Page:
Let the awakening begin?

Times are good for sovereigntists... sorry for repeating myself. A new survey found that 44.5 percent of Québécois would still support separating from Canada if the Constitution could not be changed enough to satisfy the majority of the province. What's wrong?

Following Parizeau's infamous speech in 1995, the PQ has been relatively quiet on the identity front. Since their arrival at the helm, the Liberals have been taking care of their English-speaking electorate. How shall I put this?... la nature a horreur du vide... nature abhors a vacuum?... not sure... but the government's negligence in regards to the linguistic situation in Montréal for the last couple of decades is fertile ground for the sovereignty movement. How so?

In his recent contribution to L'actualité, about the situation of French in Montréal [Google translation], Jack Jedwab points out that the majority of Québécois feels that French as a language would be better protected in a sovereign Québec than in the current federation. The director of the Association for Canadian Studies also points out that these conclusions don't only apply to French-speaking Québécois; the majority of Anglophones and Allophones feel the same way.

With the persistent signals the media has been sending in regards to linguistics incidents in Montréal, there's no doubt in my mind that the Québécois are concerned. Add a Conservative government who's alienating the province of Ottawa in the mix and you have... two... shall I call these?... winning conditions?

Apparently, all this comes as a surprise to many Canadians. Take a look at some of the reactions the report in The Globe and Mail has been prompting to see for yourself. One commentator asks (referring to the Québécois): "Are these people NUTS?" I reply: "Perhaps... but you haven't been following all this very closely... right?"


Ici, on parle English

As it is often the case when it comes to language perspectives in Montréal, the conclusion of a survey conducted by L'actualité magazine is stirring the pot. You can read it here [Google translation], but it's pretty much the usual stuff for those who mix with both English and French cultures on a regular basis. A lot of huff and puff... one side discovering the limited knowledge of the other for what they take for granted... etc.

One important thing that I'm pleased to put a number on is the proportion of Anglophones who consider themselves Québécois. Findings of the survey suggest that 80 percent of Anglophones identify themselves as such. A number that contrasts with results from other provinces where about two thirds of the residents see themselves as Ontarians, Albertans or others. A number that would have been even more surprising a few decades ago, but is somewhat consistent with testimonials and reactions The Gazette has been publishing once in a while.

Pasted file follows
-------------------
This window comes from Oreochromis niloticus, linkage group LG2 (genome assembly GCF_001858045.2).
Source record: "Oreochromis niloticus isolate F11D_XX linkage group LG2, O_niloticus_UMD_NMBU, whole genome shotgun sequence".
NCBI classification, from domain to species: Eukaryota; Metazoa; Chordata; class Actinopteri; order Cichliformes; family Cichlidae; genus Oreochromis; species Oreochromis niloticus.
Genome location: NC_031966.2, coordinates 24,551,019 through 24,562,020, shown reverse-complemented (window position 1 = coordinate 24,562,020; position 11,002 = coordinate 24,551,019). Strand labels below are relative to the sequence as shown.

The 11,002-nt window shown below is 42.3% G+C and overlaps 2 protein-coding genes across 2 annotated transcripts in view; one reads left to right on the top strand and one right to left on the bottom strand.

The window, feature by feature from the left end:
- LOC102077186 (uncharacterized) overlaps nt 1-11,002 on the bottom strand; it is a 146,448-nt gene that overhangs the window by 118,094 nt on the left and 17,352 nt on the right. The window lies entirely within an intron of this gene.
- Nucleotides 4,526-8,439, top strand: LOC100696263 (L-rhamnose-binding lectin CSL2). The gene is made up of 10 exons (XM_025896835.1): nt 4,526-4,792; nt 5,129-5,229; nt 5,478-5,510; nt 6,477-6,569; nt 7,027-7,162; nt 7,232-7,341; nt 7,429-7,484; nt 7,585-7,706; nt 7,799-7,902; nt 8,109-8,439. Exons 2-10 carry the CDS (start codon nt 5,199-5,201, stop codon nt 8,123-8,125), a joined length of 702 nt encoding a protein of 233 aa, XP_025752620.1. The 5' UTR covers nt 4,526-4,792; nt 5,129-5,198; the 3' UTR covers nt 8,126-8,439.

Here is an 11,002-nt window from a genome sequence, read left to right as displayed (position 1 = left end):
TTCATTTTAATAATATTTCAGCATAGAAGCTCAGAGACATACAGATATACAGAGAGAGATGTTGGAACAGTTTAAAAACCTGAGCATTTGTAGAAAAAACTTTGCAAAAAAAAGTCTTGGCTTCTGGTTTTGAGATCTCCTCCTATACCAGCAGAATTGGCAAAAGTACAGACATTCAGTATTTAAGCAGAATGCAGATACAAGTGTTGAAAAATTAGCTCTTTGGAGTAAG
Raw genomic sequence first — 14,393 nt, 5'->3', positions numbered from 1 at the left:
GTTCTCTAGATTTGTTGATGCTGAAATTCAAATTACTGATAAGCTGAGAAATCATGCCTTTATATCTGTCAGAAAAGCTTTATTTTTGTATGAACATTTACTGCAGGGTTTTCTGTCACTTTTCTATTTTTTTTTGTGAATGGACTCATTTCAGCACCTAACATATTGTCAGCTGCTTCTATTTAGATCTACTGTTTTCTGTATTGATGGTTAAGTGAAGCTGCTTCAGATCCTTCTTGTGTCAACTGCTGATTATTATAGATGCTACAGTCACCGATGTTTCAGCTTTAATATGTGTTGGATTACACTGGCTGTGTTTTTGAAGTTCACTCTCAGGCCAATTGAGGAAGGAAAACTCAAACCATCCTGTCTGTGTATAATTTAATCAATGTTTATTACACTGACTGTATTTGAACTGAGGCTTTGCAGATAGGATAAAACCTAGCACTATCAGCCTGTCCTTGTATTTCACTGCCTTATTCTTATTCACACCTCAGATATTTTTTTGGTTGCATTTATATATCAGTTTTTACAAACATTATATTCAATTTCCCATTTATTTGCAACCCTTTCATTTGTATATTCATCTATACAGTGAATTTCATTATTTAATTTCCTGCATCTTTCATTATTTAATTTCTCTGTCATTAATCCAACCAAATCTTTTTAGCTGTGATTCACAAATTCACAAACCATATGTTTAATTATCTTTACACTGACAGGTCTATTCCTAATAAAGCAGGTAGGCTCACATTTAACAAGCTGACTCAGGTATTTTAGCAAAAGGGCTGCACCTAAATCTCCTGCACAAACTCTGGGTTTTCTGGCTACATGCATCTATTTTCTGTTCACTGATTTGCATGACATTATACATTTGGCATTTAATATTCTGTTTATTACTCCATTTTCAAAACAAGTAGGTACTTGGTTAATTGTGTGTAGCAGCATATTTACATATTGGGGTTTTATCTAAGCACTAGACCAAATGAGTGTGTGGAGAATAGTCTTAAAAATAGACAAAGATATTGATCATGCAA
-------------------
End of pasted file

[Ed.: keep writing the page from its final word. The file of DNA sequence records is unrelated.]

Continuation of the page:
One thing that I particularly liked about this survey is the contribution of Josh Freed. The man is, among other things, a well-known columnist, the creator of the word "neverendum", the co-author of The Anglo guide to survival in Québec and, above all, a true dyed-in-the-wool Montrealer... un vrai de vrai Montréalais pure laine... un Anglo-Québécois who loves his province with all its buoyancy and contradictions... I trust you get the picture.

In his recent column, Mr. Freed reflects on the limitations of the cover story published by L'actualité:
We Québec Anglos chose to stay here when hundreds of thousands of others left. We stayed through exhausting sign-law battles and two neverendums we didn't want.

We stayed because we're Québécois - and Montrealers, who love this city with a passion few Canadians have for theirs. We like the French language, French bistros, French wine, French food, French kissing and French's mustard.

We've stayed in Montréal while many Francophones have quit for the suburbs. And as I wrote in L'actualité: We may need a Bill 301 to save French in Montréal by forbidding more Francophones from moving off the island.
Click here to read his full reaction.


Québec voters

Yesterday, Lysiane Gagnon reported in The Globe and Mail that, according to a recent survey by Léger Marketing, the Bloc has the most support in Québec, at 31 percent, four points ahead of the NDP. The Liberals are lagging behind at 22 percent. And the Conservatives are at the bottom with a miserable 14 percent.

Since voters in my province are now back in the old fold of the Bloc Québécois, less than a year after giving 59 seats to the NDP, the columnist points out that "it is an understatement to say Québec voters are volatile".

Volatile?... let's check this out...
  • In 1993, 49% of the voters in Québec gave 56 seats the Bloc.
  • In 1997, 38% gave 44 seats.
  • In 2000, 40% gave 38 seats.
  • In 2004, 49% gave 54 seats.
  • In 2006, 42% gave 51 seats.
  • In 2008, 38% gave 49 seats.
  • In 2011, 23% gave 4 seats.